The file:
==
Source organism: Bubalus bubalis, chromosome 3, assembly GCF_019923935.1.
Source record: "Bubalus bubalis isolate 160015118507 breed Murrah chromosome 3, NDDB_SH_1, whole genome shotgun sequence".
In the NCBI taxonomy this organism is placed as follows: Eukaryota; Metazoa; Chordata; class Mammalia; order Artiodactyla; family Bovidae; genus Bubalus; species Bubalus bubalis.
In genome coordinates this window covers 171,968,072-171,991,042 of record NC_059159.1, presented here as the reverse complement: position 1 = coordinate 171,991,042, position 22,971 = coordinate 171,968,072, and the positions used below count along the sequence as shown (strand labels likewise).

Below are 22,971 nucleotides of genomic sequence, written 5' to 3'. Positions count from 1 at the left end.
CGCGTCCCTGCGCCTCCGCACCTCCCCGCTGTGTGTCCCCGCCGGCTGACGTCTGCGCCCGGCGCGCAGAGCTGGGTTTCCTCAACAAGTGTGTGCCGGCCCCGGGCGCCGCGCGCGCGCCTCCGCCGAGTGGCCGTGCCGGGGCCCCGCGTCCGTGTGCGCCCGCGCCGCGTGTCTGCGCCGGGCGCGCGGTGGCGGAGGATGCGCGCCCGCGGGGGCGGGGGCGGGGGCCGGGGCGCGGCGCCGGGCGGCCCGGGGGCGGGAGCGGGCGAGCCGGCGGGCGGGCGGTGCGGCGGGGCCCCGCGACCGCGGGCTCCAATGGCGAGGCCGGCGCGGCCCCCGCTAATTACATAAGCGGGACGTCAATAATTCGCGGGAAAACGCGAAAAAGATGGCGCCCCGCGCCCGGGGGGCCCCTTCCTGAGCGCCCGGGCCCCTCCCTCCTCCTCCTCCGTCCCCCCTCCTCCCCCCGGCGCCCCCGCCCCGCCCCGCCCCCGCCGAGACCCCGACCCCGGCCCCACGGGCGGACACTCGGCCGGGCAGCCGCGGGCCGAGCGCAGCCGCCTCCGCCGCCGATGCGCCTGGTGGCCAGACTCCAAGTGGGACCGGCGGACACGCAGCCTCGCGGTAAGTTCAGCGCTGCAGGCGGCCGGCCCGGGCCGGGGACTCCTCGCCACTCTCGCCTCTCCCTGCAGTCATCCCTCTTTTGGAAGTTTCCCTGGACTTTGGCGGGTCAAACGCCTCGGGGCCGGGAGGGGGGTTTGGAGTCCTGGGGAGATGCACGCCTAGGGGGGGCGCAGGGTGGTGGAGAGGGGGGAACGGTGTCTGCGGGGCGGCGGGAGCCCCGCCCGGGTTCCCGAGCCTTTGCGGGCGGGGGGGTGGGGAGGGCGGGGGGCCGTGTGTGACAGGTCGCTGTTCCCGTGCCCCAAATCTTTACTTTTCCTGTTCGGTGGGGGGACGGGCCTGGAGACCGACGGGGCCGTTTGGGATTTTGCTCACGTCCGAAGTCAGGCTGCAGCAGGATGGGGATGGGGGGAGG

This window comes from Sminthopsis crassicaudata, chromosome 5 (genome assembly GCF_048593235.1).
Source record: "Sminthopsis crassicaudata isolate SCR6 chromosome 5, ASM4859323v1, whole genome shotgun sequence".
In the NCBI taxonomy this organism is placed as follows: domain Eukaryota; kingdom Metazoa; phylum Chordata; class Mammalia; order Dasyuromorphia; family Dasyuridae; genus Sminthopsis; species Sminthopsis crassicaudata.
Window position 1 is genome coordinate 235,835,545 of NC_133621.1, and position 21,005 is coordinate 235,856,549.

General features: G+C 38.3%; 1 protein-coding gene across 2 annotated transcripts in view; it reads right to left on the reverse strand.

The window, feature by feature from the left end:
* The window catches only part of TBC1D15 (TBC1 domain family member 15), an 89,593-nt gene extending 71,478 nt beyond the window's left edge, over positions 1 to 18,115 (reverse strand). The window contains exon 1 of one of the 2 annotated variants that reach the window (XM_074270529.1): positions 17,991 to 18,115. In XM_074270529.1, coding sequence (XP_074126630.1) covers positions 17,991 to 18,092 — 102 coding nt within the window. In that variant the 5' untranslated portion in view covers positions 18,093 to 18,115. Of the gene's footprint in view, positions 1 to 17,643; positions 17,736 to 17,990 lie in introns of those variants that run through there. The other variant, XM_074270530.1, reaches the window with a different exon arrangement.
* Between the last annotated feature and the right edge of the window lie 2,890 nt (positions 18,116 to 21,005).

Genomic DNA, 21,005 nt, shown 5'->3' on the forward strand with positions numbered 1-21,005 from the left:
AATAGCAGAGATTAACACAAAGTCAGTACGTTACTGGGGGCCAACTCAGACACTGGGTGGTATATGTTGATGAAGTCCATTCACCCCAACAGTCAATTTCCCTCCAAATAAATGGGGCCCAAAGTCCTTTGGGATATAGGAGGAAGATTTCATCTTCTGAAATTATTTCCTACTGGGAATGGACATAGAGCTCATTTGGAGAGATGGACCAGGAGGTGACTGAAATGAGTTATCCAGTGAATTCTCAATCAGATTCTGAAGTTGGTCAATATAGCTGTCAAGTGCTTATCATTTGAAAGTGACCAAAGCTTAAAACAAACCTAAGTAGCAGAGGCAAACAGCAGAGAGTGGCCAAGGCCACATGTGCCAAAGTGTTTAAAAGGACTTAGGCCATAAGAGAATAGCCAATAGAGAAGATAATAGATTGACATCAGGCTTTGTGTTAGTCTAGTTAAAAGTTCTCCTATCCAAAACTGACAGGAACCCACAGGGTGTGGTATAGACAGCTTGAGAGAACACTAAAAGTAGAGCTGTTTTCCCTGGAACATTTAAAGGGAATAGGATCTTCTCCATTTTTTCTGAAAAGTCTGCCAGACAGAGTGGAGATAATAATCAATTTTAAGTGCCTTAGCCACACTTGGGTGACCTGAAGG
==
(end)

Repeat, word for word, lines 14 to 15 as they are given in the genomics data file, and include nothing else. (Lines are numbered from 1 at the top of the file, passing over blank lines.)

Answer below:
* Between the last annotated feature and the right edge of the window lie 2,890 nt (positions 18,116 to 21,005).

Genomic DNA, 21,005 nt, shown 5'->3' on the forward strand with positions numbered 1-21,005 from the left: